Washington’s Legislature will be busy during its next session but should make time to fix a glitch in the state’s theft law.
That glitch led to a divided state Supreme Court ruling last week, with justices wrestling over snowmobiles and lawn mowers. While providing some comic relief, the court has better uses for its time.
The issue is whether the state’s motor-vehicle theft law applies to snowmobiles. They are clearly motor vehicles that transport people, even on highways when conditions are right.
But there is enough ambiguity in the law that the state Court of Appeals last year overturned a theft conviction of Julia Tucker. She and an accomplice broke into a cabin near Stampede Pass in February 2016 and took a snowmobile.
A jury found Tucker guilty of criminal trespass and motor-vehicle theft.
Tucker appealed the theft conviction, a felony, arguing snowmobiles aren’t motor vehicles.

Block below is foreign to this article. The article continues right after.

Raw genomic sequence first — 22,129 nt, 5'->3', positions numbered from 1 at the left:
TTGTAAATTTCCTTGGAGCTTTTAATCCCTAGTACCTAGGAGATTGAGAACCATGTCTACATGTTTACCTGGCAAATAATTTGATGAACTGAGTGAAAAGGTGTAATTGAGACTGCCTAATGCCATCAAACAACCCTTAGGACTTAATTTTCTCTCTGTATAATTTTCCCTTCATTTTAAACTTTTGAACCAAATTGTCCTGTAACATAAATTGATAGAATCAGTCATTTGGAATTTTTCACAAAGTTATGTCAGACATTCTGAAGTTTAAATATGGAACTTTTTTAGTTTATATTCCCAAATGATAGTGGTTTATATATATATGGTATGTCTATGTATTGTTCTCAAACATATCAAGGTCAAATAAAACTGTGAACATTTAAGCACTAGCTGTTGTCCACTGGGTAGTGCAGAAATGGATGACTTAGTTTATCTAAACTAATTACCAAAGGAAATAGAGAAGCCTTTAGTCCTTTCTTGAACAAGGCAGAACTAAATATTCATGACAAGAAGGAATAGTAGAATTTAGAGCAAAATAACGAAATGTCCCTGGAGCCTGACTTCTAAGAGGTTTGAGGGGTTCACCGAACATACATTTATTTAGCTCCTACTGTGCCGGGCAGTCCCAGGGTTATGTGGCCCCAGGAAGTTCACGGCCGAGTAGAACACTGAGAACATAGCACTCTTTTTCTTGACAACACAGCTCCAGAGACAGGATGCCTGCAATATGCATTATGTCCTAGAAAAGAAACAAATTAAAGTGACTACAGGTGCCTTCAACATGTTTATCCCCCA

Finally, after four years, a 5-4 Supreme Court majority decided snowmobiles are indeed motor vehicles and affirmed Tucker’s conviction.
Taxpayers also lost, because of the time, expense and court congestion involved. Tucker had the right to appeal, but Washington’s law should be clearer.
The ruling was authored by Justice Sheryl Gordon McCloud with a dissent penned by Justice Barbara Madsen. It turns partly on a previous doozy — a 3-3-3 court decision in 2017 on lawn mowers.
Thankfully, the majority appears to think mowers are primarily for cutting grass and snowmobiles are primarily for transportation.
To prevent a recurrence, legislators should add a few words to the theft law’s definition of motor vehicles.
State Rep. John Lovick, a former sheriff and state patrol officer who sponsored the theft law in 2007, said he’ll make the snowmobile fix a priority next session. He noted the FBI considers snowmobile theft to be theft of a motor vehicle.
“When we were writing the bill, we didn’t even think of a snowmobile,” the Mill Creek Democrat told this editorial board.
There are more important questions for the courts and Legislature so, yes, make this a quick fix.
When it comes to motor-vehicle theft, snowmobiles count, lawn mowers do not.